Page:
For the pricing power to come into the hands of producers, industry should get defragmented. For that existing large players with strong Balance Sheets should buy out small players. BILT with its over-exposed BS cannot go for acquisitions. While ITC which is one of the largest players has wherewithal to do acquisitions, we have not yet seen it moving in this direction yet. TNPL is judiciously using internal accruals and debt to do brownfield and greenfield expansions besides building some auxiliary capacities in related fields and does not look like thinking about acquisitions. That leaves, JK Paper, Trident group, International APPM, Orient paper etc., in the listed space to make the moves for acquisitions. It may take a while for them to clear the existing debt and take aggressive bets on acquisitions.

The key takeaways for the industry at this moment are
1. currency appreciation/depreciation of ASEAN countries relative to INR could change the fortunes of the companies
2. watch keenly for announcements of acquisitions.

World Paper industry:

Broadly, the industry is classified into four main segments - namely, writing and printing papers, Industrial paper, speciality paper and newsprint. India holds 15th rank among paper producing countries in the world with a total installed capacity of 13.50 million tonnes. The demand is estimated at 14.70 million tonnes. (page 62)

About the company:

TNPL is operating at more than 100% stated capacity in paper. Its paper board plant was commissioned in May 2016 and production was 53% of stated capacity in Fy17.

Raw Material:

“TNPL is the largest producer of paper using bagasse an agricultural residue from the sugar industry as primary raw material. TNPL uses about 1 million tonnes of depithed bagasse for producing 4,00,000 MT of Printing & Writing Paper. TNPL sources bagasse from sugar mills. Long term agreements have been entered into with eight sugar mills in the State for sourcing bagasse in exchange of steam. Shortfall is met through open market purchases and temporary tie-up arrangements with sugar mills.” (page 63)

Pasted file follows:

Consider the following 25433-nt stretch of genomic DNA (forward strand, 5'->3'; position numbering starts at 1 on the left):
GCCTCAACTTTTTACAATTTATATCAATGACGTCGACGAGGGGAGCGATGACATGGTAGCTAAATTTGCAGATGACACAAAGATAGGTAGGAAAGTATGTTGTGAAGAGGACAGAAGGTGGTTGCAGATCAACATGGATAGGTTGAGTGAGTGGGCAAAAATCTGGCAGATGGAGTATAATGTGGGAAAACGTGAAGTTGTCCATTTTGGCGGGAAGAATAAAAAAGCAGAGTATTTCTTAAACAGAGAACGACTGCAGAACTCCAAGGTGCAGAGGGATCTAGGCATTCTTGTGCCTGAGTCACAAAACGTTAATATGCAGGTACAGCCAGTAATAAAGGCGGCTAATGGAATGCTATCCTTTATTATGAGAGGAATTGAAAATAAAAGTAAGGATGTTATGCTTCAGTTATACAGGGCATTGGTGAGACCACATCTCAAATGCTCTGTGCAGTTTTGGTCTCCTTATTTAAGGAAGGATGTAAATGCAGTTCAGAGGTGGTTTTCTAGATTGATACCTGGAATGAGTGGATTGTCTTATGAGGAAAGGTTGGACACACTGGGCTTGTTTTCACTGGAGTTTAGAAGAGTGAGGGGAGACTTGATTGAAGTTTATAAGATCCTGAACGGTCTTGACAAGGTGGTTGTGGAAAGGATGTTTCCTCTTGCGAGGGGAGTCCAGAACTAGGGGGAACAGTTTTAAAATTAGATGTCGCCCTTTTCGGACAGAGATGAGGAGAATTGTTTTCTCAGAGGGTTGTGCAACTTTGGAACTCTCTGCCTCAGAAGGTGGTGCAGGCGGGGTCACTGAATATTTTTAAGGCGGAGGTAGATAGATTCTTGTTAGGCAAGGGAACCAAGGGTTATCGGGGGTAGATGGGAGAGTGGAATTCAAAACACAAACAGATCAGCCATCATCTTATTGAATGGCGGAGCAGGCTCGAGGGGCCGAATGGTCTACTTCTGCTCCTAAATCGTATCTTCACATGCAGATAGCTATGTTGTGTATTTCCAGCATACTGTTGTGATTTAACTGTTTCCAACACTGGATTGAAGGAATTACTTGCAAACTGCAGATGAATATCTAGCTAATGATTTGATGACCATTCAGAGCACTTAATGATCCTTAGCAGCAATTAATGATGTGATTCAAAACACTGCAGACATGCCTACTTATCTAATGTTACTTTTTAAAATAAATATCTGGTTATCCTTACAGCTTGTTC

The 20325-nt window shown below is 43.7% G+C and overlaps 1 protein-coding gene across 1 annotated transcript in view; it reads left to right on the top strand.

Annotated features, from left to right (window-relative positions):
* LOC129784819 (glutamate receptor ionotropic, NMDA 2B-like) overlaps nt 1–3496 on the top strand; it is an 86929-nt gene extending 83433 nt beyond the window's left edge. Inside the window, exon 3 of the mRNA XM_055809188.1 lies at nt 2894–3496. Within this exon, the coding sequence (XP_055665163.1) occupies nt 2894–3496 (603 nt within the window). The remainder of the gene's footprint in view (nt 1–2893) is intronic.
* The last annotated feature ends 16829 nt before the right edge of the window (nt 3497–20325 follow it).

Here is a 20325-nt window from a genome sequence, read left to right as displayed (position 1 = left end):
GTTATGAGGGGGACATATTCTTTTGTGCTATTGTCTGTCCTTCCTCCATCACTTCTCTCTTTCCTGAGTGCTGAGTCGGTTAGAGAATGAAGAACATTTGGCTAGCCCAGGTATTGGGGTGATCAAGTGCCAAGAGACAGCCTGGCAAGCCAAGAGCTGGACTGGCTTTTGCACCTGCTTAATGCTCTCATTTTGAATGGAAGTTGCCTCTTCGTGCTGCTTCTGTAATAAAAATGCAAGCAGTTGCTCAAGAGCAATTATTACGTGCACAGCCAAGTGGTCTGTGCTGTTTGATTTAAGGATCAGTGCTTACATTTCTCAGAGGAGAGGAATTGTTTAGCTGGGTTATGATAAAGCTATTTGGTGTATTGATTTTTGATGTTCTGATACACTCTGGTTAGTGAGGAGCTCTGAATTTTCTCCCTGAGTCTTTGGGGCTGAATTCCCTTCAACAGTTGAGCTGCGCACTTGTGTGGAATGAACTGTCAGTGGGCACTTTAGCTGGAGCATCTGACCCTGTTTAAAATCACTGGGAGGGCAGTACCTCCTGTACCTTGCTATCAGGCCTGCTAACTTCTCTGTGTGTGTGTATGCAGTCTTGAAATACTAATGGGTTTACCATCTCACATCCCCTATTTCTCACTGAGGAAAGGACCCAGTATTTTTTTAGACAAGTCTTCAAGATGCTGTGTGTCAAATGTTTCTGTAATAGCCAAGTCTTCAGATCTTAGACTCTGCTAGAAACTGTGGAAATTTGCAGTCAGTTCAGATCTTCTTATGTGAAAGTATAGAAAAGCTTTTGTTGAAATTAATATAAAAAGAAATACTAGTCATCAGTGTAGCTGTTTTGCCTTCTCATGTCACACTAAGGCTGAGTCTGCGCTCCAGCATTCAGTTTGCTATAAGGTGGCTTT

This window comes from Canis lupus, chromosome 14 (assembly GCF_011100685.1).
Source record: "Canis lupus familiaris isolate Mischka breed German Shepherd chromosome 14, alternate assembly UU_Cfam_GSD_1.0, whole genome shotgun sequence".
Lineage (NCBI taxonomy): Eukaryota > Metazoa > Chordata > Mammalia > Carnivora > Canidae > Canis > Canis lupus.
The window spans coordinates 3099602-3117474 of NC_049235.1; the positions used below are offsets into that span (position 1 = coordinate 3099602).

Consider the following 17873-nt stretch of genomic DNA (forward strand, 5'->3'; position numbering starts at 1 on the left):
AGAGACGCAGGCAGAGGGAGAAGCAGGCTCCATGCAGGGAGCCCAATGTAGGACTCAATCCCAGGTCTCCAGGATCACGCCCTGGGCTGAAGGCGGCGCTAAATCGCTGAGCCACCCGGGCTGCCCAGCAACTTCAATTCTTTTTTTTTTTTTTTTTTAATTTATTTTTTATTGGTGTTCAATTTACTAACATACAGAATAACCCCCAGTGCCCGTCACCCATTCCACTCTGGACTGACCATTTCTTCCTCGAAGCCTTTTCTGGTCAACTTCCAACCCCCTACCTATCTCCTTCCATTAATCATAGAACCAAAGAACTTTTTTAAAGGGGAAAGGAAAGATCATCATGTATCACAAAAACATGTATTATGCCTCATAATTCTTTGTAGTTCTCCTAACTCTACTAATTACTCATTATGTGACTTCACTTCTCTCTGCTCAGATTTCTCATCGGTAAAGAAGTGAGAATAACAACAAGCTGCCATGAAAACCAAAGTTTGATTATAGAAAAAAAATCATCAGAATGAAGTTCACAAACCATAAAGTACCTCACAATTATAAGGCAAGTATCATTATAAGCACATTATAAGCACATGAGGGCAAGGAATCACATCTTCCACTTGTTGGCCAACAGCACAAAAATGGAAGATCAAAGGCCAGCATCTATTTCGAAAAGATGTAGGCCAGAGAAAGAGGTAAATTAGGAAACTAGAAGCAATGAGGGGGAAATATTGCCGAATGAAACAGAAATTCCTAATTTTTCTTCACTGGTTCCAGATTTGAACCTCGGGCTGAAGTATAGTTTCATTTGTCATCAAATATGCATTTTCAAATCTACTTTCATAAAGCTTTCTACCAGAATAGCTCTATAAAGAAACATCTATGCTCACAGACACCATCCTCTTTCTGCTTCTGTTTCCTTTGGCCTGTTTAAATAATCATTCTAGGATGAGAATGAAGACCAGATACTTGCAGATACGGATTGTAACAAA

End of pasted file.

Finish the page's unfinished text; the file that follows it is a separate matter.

Cost control:

“The weighted average cost of loans outstanding as on 31.3.2017 is 8.78% (31.03.2016: 9.56%). This was further reduced to 8.55% as on 26.05.2017 through swapping of loans and switching over from base rate to Marginal Cost Lending Rate.” (pages 62 & 63)

Perhaps, this is the only paper company in India which has 100% captive power supply. In 2016, along with commissioning of the paper board mill, the company commissioned second power plant also.

“TNPL has 138.62 MW power generation capacity comprising of four power boilers and four turbo generators with a power generation capacity of 103.62 MW in Unit I and two power boilers and one Turbo generator with a generation capacity of 35 MW in Unit II. TNPL is 100% self-sufficient in power. Surplus power is exported to TANGEDCO.” (page 64)

Company makes best use of the waste also. It manufactures cement also.

Going forward,

The company is planning expansion to enhance the capacity of its Unit II (the board plant) by 1,65,000 tonnes. It is expecting to complete the project by June 2020.

Important statistics:
Promoter: Governor Tamil Nadu — holds 35.3196% of equity
Largest non-promoter shareholder — LIC of India — holds 9.1112% of equity
Total indebtedness : Rs. 2,092.35 Crores — March 2017

These are the financials of the last three years

In the first quarter of the current year, company incurred loss of Rs. ~89 Crores due to shortage of water. Normal operations resumed from July-end.


If we consider last year’s EPS of Rs.38.23 and price of Rs. ~342/- as of 25th Sept 2017, company is trading at a PE of ~ 8.9x and market cap of ~ Rs.2,400 Crores. Since it is in an industry that is boring for investors, in spite of RONW of 16.46% and a P/B of ~ 1.38 giving an yield of 11.92%, company is trading at such valuations.

Disclosure: I do not own this stock.


The author of the thread has not complied with the moderator’s request to put up the risk analysis on the stock. Hence the thread is closed till the topic initiator complies with the rules.